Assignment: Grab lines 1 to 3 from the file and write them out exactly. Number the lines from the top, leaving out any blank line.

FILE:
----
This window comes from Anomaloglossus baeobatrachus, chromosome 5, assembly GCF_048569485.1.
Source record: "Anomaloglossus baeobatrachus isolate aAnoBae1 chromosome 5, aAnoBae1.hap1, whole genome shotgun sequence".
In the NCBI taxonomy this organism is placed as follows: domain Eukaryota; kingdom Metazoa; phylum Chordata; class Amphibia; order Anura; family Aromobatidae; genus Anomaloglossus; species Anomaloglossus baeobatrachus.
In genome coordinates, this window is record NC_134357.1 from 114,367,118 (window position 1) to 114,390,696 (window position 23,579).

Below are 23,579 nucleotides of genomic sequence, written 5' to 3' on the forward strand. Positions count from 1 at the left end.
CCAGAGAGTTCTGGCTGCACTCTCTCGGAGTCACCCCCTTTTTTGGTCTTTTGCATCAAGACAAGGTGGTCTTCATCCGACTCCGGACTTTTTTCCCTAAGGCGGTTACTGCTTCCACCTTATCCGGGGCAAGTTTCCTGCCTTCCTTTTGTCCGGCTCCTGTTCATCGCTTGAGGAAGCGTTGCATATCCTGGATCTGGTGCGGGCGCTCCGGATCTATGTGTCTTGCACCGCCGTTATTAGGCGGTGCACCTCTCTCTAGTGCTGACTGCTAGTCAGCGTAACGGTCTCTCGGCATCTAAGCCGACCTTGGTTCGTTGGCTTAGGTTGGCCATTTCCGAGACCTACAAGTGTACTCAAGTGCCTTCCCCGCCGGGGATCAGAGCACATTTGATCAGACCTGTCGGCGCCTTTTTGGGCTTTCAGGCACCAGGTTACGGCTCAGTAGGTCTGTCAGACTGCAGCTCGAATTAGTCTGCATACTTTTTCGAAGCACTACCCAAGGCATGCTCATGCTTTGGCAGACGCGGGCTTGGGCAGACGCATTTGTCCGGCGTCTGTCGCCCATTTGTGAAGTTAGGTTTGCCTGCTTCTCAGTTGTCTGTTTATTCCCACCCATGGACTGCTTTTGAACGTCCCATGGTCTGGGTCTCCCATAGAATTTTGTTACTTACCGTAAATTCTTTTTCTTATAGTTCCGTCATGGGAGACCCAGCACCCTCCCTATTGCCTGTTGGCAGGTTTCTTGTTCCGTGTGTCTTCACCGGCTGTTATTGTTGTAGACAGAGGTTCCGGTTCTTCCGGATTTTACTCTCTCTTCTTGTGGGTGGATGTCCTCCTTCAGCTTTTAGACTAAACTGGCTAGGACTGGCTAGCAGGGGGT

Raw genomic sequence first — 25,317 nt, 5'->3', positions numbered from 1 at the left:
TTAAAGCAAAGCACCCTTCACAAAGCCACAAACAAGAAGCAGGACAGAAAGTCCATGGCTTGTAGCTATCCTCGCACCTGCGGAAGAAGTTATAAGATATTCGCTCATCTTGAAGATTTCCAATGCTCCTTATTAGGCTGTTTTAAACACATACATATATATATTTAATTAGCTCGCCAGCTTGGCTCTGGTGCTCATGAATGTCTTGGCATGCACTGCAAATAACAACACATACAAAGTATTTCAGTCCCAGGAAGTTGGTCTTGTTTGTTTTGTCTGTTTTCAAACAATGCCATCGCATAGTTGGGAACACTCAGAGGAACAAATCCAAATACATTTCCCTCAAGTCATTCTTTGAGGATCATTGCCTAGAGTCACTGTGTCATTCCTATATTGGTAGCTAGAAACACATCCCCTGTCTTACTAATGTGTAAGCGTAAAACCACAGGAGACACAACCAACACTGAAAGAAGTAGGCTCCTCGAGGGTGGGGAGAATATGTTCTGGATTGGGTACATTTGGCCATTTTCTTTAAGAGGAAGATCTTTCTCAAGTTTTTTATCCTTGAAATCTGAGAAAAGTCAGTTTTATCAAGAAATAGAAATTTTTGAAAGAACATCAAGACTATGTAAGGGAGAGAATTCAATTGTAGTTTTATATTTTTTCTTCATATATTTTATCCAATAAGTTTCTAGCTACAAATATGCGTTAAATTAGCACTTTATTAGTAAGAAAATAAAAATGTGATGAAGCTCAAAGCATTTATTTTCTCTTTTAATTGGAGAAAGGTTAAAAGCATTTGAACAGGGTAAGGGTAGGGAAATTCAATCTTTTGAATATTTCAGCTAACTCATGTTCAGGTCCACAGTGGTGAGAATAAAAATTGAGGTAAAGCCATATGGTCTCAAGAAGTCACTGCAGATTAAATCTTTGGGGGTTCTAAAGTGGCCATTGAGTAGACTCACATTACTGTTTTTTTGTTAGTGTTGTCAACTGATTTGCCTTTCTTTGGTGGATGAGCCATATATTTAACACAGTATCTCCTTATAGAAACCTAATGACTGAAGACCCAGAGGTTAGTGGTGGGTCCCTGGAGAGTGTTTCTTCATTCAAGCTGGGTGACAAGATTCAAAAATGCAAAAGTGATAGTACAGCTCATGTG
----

This window comes from Anomaloglossus baeobatrachus, chromosome 5, assembly GCF_048569485.1.
Source record: "Anomaloglossus baeobatrachus isolate aAnoBae1 chromosome 5, aAnoBae1.hap1, whole genome shotgun sequence".
In the NCBI taxonomy this organism is placed as follows: domain Eukaryota; kingdom Metazoa; phylum Chordata; class Amphibia; order Anura; family Aromobatidae; genus Anomaloglossus; species Anomaloglossus baeobatrachus.